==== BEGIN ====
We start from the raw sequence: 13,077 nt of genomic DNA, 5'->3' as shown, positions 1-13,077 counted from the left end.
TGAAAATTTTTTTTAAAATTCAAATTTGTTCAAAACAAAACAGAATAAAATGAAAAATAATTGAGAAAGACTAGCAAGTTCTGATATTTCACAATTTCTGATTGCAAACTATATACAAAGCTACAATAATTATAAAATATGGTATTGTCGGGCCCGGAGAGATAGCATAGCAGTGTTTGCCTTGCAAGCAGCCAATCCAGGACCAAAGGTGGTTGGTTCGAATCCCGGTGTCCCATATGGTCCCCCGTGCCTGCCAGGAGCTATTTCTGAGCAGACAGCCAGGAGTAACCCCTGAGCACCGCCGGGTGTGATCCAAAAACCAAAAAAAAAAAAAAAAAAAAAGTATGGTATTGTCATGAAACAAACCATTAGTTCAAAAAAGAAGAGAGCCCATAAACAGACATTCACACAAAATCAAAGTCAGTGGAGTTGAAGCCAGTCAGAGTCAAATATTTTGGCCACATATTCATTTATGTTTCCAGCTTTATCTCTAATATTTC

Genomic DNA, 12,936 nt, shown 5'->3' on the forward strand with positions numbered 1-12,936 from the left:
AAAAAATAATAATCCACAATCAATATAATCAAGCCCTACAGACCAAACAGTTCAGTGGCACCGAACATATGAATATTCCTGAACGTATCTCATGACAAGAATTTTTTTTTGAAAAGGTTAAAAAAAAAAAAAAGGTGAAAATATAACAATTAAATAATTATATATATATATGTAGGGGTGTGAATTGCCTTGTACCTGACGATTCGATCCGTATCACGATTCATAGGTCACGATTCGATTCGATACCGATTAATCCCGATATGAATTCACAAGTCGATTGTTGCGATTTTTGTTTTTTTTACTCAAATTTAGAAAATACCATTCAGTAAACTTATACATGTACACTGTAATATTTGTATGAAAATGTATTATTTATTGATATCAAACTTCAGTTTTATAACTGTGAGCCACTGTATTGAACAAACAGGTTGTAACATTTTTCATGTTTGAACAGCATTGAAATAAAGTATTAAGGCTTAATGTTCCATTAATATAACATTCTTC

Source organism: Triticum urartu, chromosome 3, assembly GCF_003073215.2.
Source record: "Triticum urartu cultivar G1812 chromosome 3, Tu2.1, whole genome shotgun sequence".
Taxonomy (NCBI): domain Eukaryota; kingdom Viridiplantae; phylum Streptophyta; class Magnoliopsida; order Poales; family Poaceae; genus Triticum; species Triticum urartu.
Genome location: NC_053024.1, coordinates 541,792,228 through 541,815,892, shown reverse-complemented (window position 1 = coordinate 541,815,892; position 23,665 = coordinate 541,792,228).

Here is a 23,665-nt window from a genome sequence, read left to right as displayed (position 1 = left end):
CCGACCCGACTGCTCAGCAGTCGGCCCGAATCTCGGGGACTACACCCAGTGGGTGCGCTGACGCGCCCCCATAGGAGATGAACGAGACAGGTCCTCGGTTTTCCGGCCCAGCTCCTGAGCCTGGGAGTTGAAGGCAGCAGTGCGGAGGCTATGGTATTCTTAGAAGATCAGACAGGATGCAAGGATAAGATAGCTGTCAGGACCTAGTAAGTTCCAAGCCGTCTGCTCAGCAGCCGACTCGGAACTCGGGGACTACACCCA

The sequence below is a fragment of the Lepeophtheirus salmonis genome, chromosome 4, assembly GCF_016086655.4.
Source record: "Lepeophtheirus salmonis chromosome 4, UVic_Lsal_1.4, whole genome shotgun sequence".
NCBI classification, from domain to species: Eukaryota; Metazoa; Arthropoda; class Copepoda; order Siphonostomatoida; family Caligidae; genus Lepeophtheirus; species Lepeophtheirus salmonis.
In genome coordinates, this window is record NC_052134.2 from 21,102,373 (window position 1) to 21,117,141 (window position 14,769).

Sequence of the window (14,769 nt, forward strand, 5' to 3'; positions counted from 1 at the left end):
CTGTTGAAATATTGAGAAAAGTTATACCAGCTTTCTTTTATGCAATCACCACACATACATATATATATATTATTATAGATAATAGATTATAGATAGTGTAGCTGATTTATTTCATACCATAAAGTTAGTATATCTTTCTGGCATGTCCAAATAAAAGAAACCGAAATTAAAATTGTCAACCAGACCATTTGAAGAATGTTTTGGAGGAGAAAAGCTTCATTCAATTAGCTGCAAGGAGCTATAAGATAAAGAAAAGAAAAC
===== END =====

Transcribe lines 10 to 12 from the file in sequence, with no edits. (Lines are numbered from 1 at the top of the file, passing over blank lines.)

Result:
CCGACCCGACTGCTCAGCAGTCGGCCCGAATCTCGGGGACTACACCCAGTGGGTGCGCTGACGCGCCCCCATAGGAGATGAACGAGACAGGTCCTCGGTTTTCCGGCCCAGCTCCTGAGCCTGGGAGTTGAAGGCAGCAGTGCGGAGGCTATGGTATTCTTAGAAGATCAGACAGGATGCAAGGATAAGATAGCTGTCAGGACCTAGTAAGTTCCAAGCCGTCTGCTCAGCAGCCGACTCGGAACTCGGGGACTACACCCA

The sequence below is a fragment of the Lepeophtheirus salmonis genome, chromosome 4, assembly GCF_016086655.4.
Source record: "Lepeophtheirus salmonis chromosome 4, UVic_Lsal_1.4, whole genome shotgun sequence".